A CELTIC QUEST
By Jeff Herwig
For Concert Band
A Celtic Quest is meant to represent a breathtaking and exhilarating journey through the Irish countryside.Throughout this journey, the performer experiences different types of music traditional to the Irish nation and the various Celtic peoples.
Wind instruments with long tones throughout the opening A section are to sound and act as bagpipe drones while piccolo, flute 1, and oboe state "the Gaelic theme" for the first time. Pay close attention to when each instrument/instrument group begins to crescendo heading into measure 8.
The Gaelic theme is stated again at measure 10 by the solo piccolo, which is accompanied by several woodwind"bagpipes." Depending on the specific instrumentation of the ensemble, the director may elect to limit the number of background players at measure 10 to achieve the desired balance. However, all players should be back in by measure 14.
The "Lively" B section of the piece begins at measure 19 with the tambourine (followed soon after by the snare drum) establishing the rhythmic feel of this new section. If possible, a higher pitched/brighter sounding snare drum is preferred for this section.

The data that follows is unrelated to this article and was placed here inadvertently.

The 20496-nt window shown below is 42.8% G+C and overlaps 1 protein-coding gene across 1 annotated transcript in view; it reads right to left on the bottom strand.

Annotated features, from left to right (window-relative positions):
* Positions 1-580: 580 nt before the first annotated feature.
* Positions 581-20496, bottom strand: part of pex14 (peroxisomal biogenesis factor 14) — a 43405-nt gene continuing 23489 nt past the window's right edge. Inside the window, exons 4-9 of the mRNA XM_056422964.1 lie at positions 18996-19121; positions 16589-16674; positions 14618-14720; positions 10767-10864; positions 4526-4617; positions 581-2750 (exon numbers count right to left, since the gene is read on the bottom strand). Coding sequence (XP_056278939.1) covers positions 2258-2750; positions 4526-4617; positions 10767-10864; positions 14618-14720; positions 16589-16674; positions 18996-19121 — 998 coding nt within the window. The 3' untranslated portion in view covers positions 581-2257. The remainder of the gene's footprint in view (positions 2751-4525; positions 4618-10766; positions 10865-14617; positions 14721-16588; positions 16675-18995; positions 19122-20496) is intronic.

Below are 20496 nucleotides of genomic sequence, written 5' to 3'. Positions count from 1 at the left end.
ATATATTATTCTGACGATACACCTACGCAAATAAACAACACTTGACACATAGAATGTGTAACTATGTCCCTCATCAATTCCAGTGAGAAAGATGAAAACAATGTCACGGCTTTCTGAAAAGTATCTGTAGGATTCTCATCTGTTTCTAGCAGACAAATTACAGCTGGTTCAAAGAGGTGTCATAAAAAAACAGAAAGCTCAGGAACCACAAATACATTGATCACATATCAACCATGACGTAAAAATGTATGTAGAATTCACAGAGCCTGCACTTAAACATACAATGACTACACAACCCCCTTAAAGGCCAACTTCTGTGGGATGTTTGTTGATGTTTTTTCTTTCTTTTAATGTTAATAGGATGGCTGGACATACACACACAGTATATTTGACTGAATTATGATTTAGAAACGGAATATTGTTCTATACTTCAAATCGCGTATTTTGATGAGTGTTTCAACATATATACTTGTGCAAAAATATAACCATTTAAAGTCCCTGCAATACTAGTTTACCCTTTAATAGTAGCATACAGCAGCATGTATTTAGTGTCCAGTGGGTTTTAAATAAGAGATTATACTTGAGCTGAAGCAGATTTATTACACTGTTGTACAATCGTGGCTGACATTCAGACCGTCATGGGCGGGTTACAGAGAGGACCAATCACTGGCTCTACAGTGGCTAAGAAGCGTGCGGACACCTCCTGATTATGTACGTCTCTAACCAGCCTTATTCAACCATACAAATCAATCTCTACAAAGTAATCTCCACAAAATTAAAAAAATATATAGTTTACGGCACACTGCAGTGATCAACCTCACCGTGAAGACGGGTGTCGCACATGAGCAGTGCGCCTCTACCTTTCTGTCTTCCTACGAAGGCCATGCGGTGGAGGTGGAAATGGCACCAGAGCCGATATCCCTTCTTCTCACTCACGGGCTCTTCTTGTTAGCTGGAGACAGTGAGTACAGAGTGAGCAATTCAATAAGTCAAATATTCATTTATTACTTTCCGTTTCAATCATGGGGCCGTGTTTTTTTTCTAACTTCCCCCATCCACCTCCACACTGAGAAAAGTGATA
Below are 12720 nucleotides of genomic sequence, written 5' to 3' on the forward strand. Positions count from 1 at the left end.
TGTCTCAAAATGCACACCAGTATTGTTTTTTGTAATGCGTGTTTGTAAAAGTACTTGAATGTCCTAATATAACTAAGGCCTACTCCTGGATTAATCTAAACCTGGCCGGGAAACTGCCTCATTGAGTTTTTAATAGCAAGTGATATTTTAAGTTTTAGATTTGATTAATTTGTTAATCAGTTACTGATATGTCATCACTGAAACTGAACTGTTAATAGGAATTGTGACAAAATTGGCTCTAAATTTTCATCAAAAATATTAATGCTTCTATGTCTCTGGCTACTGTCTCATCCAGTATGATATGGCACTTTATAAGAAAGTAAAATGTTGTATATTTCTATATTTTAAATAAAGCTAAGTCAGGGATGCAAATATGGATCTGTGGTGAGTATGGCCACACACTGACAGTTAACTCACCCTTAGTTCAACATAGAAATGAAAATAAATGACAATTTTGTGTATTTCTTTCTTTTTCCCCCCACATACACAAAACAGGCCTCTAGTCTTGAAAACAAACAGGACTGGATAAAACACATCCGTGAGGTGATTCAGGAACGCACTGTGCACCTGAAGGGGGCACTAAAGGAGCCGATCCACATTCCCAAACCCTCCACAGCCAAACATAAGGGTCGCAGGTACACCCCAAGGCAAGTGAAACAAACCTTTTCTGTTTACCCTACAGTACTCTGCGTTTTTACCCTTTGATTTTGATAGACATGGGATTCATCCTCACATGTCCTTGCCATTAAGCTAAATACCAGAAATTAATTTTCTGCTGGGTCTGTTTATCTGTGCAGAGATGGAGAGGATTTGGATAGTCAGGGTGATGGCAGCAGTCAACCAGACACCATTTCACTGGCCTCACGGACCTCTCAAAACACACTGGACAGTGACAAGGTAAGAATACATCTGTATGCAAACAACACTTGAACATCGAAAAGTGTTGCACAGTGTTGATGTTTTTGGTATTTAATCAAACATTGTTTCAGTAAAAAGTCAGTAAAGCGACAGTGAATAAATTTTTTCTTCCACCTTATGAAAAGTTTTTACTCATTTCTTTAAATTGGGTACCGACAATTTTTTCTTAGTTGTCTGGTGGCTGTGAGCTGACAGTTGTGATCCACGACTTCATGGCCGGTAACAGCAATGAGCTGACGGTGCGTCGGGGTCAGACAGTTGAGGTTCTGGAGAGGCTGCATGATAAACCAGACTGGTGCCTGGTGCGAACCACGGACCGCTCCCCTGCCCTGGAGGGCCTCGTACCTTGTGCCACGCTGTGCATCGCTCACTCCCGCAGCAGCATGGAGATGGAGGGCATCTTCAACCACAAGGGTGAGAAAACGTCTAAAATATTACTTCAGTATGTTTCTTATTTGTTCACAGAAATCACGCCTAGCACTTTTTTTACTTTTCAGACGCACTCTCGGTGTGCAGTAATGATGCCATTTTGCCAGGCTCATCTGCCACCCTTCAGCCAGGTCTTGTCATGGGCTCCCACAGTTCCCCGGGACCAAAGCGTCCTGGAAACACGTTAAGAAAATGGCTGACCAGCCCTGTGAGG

Low winds enter at measure 23, followed by the first partial statement of "the Jig theme" at measure 27 by solo piccolo and trumpet. Depending on the specific instrumentation of the ensemble, the director should consider the number of background players from measure 27 through 30 so that the soloists are not overpowered.
All of the winds enter at measure 37 for the first full statement of the light and celebratory Jig theme. Make sure the players know their role (melody, counter melody, background) at measure 37 vs. measure 41, so they can balance accordingly.
The development section begins at measure 50. There are several different layers/groups of instruments that make up this portion of the piece, beginning with the percussion and "swells" in the low winds. Please inform the low winds that they should embrace the dissonance that occurs during the first measure of each swell. This dissonance resolves at the staccato eighth note located at the end of each swell.
The alto saxophones and trumpets join in with a restatement of the Gaelic theme at measure 56, accompanied by fragments of the Jig theme in the high woodwinds. More voices enter, and the intensity increases to what feels like should be followed by a climax. However, the piece unexpectedly and immediately returns to the style and feel of the A section at measure 76.
The director may elect to limit the number of background players from measure 76 to the end in order to reach the desired balance with the solo instruments.